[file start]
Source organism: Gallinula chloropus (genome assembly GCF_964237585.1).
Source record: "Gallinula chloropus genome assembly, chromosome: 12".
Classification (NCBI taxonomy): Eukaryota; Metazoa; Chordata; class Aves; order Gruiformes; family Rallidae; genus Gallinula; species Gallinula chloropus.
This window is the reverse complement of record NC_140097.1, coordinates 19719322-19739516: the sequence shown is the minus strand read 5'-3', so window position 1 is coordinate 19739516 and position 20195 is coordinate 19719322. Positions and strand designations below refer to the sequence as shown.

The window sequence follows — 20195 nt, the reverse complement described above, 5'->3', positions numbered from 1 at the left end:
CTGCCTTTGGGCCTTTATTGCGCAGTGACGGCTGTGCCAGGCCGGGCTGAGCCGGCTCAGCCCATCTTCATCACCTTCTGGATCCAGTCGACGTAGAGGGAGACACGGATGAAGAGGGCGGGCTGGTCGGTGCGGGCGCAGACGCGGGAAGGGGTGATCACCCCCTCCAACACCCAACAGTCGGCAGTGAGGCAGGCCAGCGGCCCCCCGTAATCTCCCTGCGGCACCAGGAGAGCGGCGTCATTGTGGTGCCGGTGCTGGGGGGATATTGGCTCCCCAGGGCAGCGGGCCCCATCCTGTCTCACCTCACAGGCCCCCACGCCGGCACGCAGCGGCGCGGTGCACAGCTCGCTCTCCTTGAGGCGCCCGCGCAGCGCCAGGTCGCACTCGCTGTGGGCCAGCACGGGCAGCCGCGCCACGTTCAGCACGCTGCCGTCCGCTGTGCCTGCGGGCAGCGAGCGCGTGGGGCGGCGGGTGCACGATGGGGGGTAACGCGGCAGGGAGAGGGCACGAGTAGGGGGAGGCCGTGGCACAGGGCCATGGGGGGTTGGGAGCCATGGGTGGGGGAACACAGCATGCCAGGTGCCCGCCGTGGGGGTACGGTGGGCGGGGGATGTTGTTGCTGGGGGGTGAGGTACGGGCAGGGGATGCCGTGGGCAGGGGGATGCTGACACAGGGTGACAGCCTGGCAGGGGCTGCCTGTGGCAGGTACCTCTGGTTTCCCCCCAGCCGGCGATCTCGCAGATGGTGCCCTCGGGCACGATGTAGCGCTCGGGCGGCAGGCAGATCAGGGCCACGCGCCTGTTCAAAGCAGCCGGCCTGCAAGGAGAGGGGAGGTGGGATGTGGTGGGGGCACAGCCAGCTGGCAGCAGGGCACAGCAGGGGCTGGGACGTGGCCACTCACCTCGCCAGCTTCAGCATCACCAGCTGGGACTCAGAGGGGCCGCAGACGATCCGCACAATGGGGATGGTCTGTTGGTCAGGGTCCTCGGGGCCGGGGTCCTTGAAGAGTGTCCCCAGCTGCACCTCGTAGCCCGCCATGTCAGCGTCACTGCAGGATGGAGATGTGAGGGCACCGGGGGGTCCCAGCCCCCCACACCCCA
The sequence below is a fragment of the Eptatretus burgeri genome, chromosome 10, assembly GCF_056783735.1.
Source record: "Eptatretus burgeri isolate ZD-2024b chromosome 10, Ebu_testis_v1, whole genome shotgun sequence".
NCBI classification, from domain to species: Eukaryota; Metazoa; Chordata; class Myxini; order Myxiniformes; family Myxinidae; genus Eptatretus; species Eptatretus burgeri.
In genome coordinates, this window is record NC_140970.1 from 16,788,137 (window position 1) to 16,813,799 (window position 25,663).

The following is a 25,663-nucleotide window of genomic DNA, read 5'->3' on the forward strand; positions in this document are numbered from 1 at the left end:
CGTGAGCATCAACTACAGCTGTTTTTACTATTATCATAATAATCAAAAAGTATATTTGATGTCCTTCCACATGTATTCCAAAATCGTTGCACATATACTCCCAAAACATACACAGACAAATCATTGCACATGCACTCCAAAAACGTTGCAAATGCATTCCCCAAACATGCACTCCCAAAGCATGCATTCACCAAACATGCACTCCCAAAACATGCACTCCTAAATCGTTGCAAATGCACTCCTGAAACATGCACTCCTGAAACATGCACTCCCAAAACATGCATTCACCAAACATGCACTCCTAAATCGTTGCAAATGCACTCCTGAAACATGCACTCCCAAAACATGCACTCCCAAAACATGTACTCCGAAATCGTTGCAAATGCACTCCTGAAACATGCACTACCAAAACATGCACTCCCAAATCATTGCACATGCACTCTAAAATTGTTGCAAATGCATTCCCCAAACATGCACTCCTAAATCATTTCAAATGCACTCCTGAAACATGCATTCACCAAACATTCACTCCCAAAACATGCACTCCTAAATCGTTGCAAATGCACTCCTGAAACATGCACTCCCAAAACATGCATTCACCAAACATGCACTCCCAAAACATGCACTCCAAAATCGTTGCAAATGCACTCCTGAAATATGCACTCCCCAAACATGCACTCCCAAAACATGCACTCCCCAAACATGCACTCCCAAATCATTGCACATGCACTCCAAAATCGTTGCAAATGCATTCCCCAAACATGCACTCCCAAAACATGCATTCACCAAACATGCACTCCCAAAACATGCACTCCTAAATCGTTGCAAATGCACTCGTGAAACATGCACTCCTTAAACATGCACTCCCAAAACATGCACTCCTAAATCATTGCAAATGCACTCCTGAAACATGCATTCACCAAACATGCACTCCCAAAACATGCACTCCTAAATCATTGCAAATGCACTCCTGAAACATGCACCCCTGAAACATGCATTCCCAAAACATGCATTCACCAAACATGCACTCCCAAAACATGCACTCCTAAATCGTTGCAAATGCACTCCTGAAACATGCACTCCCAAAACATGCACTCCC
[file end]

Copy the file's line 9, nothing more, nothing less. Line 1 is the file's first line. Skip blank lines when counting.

NCBI classification, from domain to species: Eukaryota; Metazoa; Chordata; class Myxini; order Myxiniformes; family Myxinidae; genus Eptatretus; species Eptatretus burgeri.